Balancing the Response to Covid

I was not well in January. While in bed, I watched the horrifying footage of Covid 19 in China. It became a subject I perked my ears up to, because it seemed like such a foreign concept. A regional quarantine? Hospitals built in 10 days? People stuck on cruise ships and shopping with masks on in eerily vacant markets?

I never thought some of these things would become a reality in my life.

But here we are. We are on Safer at Home protocol in my state. My kids are watching their teachers on Google Classroom. We haven’t worshipped face to face with our church family in two weeks. I haven’t seen my own family, who lives two blocks away, in several weeks.

There are several temptations during this time. We can complain. We can withdraw from the world around us. We can live in denial. We can swim in fear. It is extremely easy to justify each response, but none of these should be the Christian response.

Owen looking for the light at the end of Corona

I can give loads of verses about thankfulness. Wouldn’t that help? I’m not going to though. I’m going to give you context. Paul told Christians to be thankful in everything while sitting under house arrest. That’s right. He was under a quarantine that he could not be freed from. Christ broke bread and gave thanks at the Last Supper, fully aware of where he would be and what anguish would be going through 24 hours later.

Thankfulness is not something that comes naturally to us. We like our personalized comfort and self care. We give a token “shout out” to that God of all comfort who we are supposed to cast our cares onto. We become satisfied that this world is it for us, not remembering that our souls need something more eternal to be satisfied.

So thankfulness. God has a reputation for taking away the comfortable things to remind us about Himself. It isn’t punishment, but a communication. He’s still there. He still can satisfy in ways that all the stuff and events about us cannot. Yes, even all our churchy programs and buildings. Without God, the church means nothing.

Withdrawing is really easy to do right now. It is pretty much a government mandate right? Render unto Caesar what is Caesar’s and all that. Gather my toilet paper, my Disney+ and one of those giant tubs of cheesy puffs and stay home to keep safe.

She’s my little homebody!

I mean, take advantage of this historic moment, by all means. But I am concerned that this time gives us an all too easy excuse to check out of life altogether. Forget about preferring one another and looking out for widows and fatherless.

Oh, you are an introvert? That’s great! It does not give you a pass to ignore the needs of others and hide in your shell for the next two months. You still need others, whether you want to or not. And others still need you. Be there. Make that awkward call. Stay part of the human race. You may need to be more intentional. It may be uncomfortable. But God never calls us to stay in our comfort zone.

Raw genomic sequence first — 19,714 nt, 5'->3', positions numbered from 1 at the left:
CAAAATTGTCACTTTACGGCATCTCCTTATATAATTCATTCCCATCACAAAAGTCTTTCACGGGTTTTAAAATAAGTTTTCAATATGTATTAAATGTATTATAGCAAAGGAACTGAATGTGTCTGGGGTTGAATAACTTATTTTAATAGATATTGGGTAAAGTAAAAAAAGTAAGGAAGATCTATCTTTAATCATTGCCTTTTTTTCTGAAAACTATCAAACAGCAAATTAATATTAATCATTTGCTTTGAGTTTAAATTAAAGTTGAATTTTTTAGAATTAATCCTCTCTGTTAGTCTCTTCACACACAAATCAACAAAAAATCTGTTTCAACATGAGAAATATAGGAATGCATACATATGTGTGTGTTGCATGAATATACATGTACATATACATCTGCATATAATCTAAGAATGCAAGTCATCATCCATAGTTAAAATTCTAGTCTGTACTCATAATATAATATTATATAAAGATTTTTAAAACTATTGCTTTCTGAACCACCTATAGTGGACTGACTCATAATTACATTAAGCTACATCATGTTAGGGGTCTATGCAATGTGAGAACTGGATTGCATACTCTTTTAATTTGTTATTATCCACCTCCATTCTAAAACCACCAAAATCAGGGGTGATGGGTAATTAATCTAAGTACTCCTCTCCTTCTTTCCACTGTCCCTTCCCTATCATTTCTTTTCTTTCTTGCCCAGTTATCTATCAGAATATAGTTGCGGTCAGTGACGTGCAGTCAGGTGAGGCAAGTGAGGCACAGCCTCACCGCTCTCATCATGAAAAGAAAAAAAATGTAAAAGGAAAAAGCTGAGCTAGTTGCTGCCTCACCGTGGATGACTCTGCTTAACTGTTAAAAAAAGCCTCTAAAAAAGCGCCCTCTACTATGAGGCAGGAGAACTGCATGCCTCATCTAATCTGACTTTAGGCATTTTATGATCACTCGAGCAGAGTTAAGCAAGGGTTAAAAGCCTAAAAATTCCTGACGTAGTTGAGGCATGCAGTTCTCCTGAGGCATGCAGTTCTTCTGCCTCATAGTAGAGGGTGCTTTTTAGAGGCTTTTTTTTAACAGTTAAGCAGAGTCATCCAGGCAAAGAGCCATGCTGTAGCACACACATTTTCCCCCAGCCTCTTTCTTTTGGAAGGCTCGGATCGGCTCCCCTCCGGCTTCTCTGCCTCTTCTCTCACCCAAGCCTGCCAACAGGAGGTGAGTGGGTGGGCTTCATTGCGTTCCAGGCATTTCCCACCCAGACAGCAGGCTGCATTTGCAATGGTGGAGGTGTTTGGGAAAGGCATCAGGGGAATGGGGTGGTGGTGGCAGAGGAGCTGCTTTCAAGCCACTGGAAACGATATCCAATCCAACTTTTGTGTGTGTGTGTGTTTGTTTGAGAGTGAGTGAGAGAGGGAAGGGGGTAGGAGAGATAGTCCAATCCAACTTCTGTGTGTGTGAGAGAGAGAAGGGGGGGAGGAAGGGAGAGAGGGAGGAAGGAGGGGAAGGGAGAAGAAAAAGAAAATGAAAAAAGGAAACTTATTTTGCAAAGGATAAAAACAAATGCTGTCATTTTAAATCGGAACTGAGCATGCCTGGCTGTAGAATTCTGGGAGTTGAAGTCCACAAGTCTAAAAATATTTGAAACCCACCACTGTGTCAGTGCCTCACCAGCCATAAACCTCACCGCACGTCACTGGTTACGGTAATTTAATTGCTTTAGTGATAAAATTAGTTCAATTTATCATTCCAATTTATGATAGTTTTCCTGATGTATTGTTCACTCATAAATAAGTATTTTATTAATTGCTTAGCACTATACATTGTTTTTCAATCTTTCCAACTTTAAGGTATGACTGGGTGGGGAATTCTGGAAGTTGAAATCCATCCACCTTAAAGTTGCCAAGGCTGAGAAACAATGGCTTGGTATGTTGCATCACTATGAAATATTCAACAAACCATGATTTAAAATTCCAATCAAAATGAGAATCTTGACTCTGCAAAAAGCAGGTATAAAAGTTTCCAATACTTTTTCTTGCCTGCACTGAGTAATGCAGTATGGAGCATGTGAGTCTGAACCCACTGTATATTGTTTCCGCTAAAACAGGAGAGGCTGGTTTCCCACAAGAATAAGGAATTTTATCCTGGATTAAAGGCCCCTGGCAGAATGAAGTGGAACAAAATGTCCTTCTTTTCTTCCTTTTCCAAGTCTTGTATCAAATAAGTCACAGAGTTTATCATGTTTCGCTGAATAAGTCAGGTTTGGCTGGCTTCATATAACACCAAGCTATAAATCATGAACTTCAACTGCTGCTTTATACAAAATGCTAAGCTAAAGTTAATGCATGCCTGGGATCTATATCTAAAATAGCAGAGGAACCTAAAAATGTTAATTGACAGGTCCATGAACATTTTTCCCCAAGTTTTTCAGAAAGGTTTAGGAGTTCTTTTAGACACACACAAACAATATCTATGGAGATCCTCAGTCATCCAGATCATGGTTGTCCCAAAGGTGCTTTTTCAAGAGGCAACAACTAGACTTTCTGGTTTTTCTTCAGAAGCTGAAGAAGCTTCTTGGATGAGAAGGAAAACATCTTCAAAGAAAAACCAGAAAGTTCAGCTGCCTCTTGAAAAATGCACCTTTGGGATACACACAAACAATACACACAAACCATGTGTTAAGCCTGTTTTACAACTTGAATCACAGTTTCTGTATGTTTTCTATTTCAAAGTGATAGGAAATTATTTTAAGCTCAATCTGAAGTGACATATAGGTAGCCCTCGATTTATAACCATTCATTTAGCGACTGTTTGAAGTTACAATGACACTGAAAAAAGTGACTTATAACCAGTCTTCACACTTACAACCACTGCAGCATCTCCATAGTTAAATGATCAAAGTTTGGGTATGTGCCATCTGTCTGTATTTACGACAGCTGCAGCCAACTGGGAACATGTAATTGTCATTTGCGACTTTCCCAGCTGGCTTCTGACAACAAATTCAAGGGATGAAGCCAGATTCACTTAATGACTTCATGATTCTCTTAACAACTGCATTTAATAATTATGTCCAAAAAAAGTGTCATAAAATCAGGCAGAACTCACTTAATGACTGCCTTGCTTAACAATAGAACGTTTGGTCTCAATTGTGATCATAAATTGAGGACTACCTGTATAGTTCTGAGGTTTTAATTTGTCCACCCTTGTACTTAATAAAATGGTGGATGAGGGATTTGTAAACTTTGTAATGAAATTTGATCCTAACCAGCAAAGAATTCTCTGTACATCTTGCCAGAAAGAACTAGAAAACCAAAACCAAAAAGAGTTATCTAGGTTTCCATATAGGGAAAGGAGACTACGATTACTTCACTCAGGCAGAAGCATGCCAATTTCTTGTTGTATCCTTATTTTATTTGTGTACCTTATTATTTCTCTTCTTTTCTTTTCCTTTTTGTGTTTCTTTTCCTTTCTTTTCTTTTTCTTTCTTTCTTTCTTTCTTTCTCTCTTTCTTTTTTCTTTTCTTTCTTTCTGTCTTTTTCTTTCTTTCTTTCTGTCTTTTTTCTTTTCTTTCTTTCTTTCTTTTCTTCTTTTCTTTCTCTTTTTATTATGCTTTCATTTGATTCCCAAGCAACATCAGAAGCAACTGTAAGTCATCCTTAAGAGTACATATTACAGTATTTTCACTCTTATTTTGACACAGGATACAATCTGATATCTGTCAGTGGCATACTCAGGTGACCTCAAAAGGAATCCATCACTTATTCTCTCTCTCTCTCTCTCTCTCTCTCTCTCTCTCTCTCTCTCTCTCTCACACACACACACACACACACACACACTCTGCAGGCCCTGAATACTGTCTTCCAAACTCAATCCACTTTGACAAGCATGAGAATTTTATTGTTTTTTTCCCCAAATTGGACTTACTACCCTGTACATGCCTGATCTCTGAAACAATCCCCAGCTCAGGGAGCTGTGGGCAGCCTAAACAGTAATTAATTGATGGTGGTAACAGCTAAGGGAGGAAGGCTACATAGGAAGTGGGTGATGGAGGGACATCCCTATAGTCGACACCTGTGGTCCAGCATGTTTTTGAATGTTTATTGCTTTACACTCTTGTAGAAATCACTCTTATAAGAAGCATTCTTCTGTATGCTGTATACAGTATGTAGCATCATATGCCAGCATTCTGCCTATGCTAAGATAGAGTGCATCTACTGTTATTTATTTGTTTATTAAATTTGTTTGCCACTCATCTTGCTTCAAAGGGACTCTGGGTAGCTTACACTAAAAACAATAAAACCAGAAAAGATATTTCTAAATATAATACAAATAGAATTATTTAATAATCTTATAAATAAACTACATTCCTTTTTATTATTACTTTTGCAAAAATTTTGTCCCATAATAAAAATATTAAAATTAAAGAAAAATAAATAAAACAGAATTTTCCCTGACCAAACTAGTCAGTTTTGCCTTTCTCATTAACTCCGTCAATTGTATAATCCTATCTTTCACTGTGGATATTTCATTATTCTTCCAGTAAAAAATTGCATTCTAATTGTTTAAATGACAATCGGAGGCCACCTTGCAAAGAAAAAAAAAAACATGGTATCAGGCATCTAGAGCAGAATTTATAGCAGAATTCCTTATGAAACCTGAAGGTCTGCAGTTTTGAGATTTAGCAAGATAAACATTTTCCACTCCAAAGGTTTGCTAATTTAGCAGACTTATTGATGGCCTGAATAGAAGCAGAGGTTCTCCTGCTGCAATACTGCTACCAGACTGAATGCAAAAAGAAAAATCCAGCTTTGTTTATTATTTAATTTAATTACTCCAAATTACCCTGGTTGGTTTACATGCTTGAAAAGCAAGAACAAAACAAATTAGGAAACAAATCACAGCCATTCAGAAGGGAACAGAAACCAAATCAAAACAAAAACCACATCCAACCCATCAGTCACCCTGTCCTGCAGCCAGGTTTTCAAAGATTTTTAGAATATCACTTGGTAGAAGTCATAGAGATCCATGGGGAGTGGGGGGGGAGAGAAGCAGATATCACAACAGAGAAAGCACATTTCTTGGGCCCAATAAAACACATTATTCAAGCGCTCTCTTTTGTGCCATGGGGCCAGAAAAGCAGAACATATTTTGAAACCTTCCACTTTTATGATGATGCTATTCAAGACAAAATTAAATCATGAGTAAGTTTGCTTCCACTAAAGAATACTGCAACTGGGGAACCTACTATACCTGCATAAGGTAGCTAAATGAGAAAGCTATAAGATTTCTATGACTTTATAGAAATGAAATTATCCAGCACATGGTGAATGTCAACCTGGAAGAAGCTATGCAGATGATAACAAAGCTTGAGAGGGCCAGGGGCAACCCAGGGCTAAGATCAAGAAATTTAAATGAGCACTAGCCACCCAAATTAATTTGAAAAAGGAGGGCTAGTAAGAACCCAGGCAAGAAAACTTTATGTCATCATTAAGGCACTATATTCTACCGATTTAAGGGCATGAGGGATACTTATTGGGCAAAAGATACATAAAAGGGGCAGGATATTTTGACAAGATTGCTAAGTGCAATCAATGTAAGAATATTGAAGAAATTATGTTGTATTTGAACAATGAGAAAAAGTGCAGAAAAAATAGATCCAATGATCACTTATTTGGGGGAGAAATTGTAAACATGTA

Are you the extrovert? I get you. This staying inside away from others is just too… severe. So, you can justify anything as an “essential trip”. Besides, this is just the flu, isn’t it? You are building up herd immunity. You are a gift to mankind, really.

Say that to the mother and six children who just lost a husband and dad to this virus. Tell the nurse in NYC who is completely exhausted and overwhelmed because social distancing in a heavy populace is almost impossible. Tell the teacher who is struggling to adapt curriculum in the hopes that their kids continue to learn something through the rest of this semester.

School at home… we’ve been here before.

Our small, collective sacrifice can make a huge difference and save lives. It is easy to discredit something you are personally not experiencing. But Christians, people who follow the example Christ set, are called to have compassion. Empathy. Thinking of others more than self. Putting aside our own needs- whether real or imagined- for the needs of others.

Concern is something we all should have right now. An awareness of danger to ourselves and those about us is a good thing. Fear is a different animal. It is an all consuming obsession with the “what if’s” and worse case scenarios.

I am pretty sure we have heard these verses too- that God has not given us the spirit of fear and fear thou not. But the reality of what fear implies makes those snippets of truth clearer.

Here is the deal: fear implies a lack of trust in God and His sovereignty. Fear is mentally taking control of circumstance because God is not trustworthy to do what is right for you.

I think the key is to remember the second part of God not giving us the spirit of fear- He doesn’t give it to us because He knows it is a tormenting spirit. God is not out to torment your soul. Does He give us difficult and uncomfortable situations? Yup. Does He do things that don’t make sense to us that are outside our control? Yup.

But our Creator has not lost control, and that is what matters. He is still using what seems awful to do a work in us. To draw us closer. To teach us to rest in His control. We must let Him do the work and trust the end result to Him as well. When we do not give our fears an audience, we show God that we trust Him. It’s a good place to be.

So Christian, let’s live in moderation. A balanced approach to this crisis- and all others- will help us to be the light we need to be in a world that is missing the comfort we have in the person of Jesus. This is our moment to show His power to all those who need Him.

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